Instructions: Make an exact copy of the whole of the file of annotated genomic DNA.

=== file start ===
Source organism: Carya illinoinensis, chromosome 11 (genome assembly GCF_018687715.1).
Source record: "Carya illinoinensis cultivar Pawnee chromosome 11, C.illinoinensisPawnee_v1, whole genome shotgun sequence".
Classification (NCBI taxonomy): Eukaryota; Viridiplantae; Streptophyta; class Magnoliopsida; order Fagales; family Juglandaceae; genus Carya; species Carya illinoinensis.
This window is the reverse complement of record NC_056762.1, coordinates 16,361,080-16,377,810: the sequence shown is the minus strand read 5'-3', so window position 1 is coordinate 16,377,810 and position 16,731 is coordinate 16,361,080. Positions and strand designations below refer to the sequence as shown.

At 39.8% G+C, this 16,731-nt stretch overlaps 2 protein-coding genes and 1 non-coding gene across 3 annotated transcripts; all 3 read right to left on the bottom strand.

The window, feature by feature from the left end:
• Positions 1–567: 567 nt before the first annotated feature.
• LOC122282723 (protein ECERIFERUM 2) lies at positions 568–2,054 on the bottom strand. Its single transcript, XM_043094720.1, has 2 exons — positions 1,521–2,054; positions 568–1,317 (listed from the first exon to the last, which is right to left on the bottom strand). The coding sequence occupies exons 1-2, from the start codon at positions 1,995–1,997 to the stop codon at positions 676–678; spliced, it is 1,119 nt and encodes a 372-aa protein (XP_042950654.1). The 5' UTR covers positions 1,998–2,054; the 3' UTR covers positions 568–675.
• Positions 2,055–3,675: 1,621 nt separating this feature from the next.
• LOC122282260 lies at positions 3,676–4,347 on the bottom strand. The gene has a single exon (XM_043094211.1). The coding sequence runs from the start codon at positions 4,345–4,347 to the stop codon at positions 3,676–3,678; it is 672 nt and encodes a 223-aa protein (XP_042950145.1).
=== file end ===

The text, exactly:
Source organism: Carya illinoinensis, chromosome 11 (genome assembly GCF_018687715.1).
Source record: "Carya illinoinensis cultivar Pawnee chromosome 11, C.illinoinensisPawnee_v1, whole genome shotgun sequence".
Classification (NCBI taxonomy): Eukaryota; Viridiplantae; Streptophyta; class Magnoliopsida; order Fagales; family Juglandaceae; genus Carya; species Carya illinoinensis.
This window is the reverse complement of record NC_056762.1, coordinates 16,361,080-16,377,810: the sequence shown is the minus strand read 5'-3', so window position 1 is coordinate 16,377,810 and position 16,731 is coordinate 16,361,080. Positions and strand designations below refer to the sequence as shown.

At 39.8% G+C, this 16,731-nt stretch overlaps 2 protein-coding genes and 1 non-coding gene across 3 annotated transcripts; all 3 read right to left on the bottom strand.

The window, feature by feature from the left end:
• Positions 1–567: 567 nt before the first annotated feature.
• LOC122282723 (protein ECERIFERUM 2) lies at positions 568–2,054 on the bottom strand. Its single transcript, XM_043094720.1, has 2 exons — positions 1,521–2,054; positions 568–1,317 (listed from the first exon to the last, which is right to left on the bottom strand). The coding sequence occupies exons 1-2, from the start codon at positions 1,995–1,997 to the stop codon at positions 676–678; spliced, it is 1,119 nt and encodes a 372-aa protein (XP_042950654.1). The 5' UTR covers positions 1,998–2,054; the 3' UTR covers positions 568–675.
• Positions 2,055–3,675: 1,621 nt separating this feature from the next.
• LOC122282260 lies at positions 3,676–4,347 on the bottom strand. The gene has a single exon (XM_043094211.1). The coding sequence runs from the start codon at positions 4,345–4,347 to the stop codon at positions 3,676–3,678; it is 672 nt and encodes a 223-aa protein (XP_042950145.1).